The Payment Card Industry Data Security Standards for Who Should Be PCI Compliant.

Entities That Need to Be PCI Compliant

Any entity that stores, transmits or processes cardholder data must comply with the PCI Data Security Standard (DSS). These include vendors, security consulting companies and merchants of any size accepting payment cards. This category also includes Data Centers that handle PCI data through services like shared hosting, secure server hosting and cloud hosting. The PCI DSS is also meant to act as a guide for software developers, application manufacturers and device manufacturers that play a role in those data transactions.

PCI Compliance for Other Entities

There are, of course, plenty of entities whose use of cardholder data does not fit squarely within the definitions of merchants, vendors and consulting companies. Call center audio recordings, merchants responsible for data on a device application, and even merchants that outsource payment operations without storing or processing cardholder data may all need to clarify their specific PCI DSS compliance requirements. Ultimately, entities should check with their acquirers or payment brands to find out what is required of them to maintain PCI compliance.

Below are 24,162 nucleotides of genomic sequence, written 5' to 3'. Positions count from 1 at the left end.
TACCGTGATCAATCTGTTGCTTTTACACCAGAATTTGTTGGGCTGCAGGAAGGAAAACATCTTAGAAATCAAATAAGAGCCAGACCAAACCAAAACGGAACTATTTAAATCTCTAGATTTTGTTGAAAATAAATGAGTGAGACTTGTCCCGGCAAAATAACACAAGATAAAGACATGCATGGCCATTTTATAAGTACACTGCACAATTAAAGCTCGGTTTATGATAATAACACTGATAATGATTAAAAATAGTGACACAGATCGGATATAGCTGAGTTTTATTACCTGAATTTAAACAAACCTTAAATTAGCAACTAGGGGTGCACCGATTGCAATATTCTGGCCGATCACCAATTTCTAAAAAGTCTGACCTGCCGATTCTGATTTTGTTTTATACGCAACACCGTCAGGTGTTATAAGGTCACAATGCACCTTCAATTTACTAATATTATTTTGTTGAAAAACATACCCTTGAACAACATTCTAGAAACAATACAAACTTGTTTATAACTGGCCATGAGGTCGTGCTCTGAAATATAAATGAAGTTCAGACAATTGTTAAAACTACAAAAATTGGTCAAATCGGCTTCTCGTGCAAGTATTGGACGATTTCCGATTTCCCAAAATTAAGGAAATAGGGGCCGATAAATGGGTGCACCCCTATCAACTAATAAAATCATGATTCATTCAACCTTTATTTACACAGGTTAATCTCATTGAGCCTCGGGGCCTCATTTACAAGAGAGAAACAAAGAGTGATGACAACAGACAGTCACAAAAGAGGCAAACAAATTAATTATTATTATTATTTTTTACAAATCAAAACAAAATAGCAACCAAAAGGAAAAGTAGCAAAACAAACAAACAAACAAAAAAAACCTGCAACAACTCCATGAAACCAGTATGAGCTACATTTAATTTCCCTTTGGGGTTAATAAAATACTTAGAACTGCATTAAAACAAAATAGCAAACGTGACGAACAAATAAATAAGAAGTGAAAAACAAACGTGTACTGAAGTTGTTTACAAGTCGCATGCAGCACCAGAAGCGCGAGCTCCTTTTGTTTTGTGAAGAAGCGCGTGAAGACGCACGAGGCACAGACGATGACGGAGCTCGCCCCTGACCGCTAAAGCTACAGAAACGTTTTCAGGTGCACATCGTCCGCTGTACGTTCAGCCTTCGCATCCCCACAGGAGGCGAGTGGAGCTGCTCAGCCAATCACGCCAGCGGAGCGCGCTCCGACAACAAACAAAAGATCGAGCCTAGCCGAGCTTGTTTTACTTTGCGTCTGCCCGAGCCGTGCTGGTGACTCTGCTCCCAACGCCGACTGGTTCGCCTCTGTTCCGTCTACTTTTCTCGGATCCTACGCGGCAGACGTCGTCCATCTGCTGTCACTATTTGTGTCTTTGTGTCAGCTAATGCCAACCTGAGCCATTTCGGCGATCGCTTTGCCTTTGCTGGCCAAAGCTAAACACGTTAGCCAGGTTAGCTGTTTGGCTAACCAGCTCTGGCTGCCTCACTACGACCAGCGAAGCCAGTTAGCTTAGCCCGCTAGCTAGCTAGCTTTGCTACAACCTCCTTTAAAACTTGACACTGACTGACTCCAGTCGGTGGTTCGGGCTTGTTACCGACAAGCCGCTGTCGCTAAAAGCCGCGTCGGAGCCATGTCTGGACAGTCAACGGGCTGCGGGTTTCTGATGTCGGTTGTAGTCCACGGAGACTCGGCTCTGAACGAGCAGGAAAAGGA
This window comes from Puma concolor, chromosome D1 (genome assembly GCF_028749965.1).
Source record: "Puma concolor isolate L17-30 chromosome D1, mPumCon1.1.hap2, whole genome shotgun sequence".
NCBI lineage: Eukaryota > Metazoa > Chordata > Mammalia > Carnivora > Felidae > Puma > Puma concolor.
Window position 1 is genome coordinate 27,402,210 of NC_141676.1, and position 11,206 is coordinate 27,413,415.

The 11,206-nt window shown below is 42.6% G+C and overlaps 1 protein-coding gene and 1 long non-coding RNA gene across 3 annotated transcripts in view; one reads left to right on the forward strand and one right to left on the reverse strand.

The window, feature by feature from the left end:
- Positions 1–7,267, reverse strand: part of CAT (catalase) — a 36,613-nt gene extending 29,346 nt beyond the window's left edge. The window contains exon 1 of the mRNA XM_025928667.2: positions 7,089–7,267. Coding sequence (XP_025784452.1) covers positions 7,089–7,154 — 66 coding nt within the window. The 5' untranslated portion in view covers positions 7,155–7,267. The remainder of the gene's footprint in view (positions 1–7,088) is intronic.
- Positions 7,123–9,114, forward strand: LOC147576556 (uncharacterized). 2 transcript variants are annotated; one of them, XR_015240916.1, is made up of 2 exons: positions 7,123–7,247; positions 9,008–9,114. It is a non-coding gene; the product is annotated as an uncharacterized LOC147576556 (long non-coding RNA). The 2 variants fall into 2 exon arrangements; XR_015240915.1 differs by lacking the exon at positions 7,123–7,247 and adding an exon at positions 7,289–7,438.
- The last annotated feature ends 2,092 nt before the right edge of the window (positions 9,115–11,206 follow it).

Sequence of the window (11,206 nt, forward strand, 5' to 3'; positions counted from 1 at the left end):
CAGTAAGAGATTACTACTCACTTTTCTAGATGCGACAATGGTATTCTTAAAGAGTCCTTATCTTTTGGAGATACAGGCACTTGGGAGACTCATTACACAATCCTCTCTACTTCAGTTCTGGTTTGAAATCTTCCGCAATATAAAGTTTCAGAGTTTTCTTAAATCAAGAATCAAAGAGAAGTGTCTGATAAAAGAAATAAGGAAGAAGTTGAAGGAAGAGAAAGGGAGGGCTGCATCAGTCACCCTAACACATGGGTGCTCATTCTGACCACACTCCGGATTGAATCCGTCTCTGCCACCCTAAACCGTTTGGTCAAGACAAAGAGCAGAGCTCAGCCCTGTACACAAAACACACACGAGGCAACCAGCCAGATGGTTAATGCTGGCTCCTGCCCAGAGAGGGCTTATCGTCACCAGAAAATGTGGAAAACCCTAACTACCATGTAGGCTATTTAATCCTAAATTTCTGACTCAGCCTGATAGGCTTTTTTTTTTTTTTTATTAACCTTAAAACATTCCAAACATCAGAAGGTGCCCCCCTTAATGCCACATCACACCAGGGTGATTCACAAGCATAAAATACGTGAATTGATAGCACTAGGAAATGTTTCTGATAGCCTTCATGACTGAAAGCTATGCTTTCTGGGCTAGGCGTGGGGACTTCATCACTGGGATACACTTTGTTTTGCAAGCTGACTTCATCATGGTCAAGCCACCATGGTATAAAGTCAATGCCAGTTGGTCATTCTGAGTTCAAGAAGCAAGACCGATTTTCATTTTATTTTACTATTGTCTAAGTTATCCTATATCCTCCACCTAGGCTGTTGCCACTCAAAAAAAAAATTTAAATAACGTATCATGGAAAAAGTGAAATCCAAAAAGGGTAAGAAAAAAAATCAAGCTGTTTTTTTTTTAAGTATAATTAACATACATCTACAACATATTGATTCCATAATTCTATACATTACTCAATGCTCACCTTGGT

Providing Proof of PCI Compliance

Proof of PCI DSS compliance by these entities must be submitted to the individual acquiring bank and global payment brands with whom they work. The type of proof may vary from business to business, depending on the size of the business and the nature of the business’s data transactions. There are two types of assessments that are pre-approved by payment brands: templates provided by the PCI Security Standards Council (SSC), and assessment programs completed by independent experts: Qualified Security Assessors (QSAs) and Approved Scanning Vendors (ASVs). A business may also choose to complete Self-Assessment Questionnaires, or SAQ, which is a validation tool for entities not required to complete on-site assessments.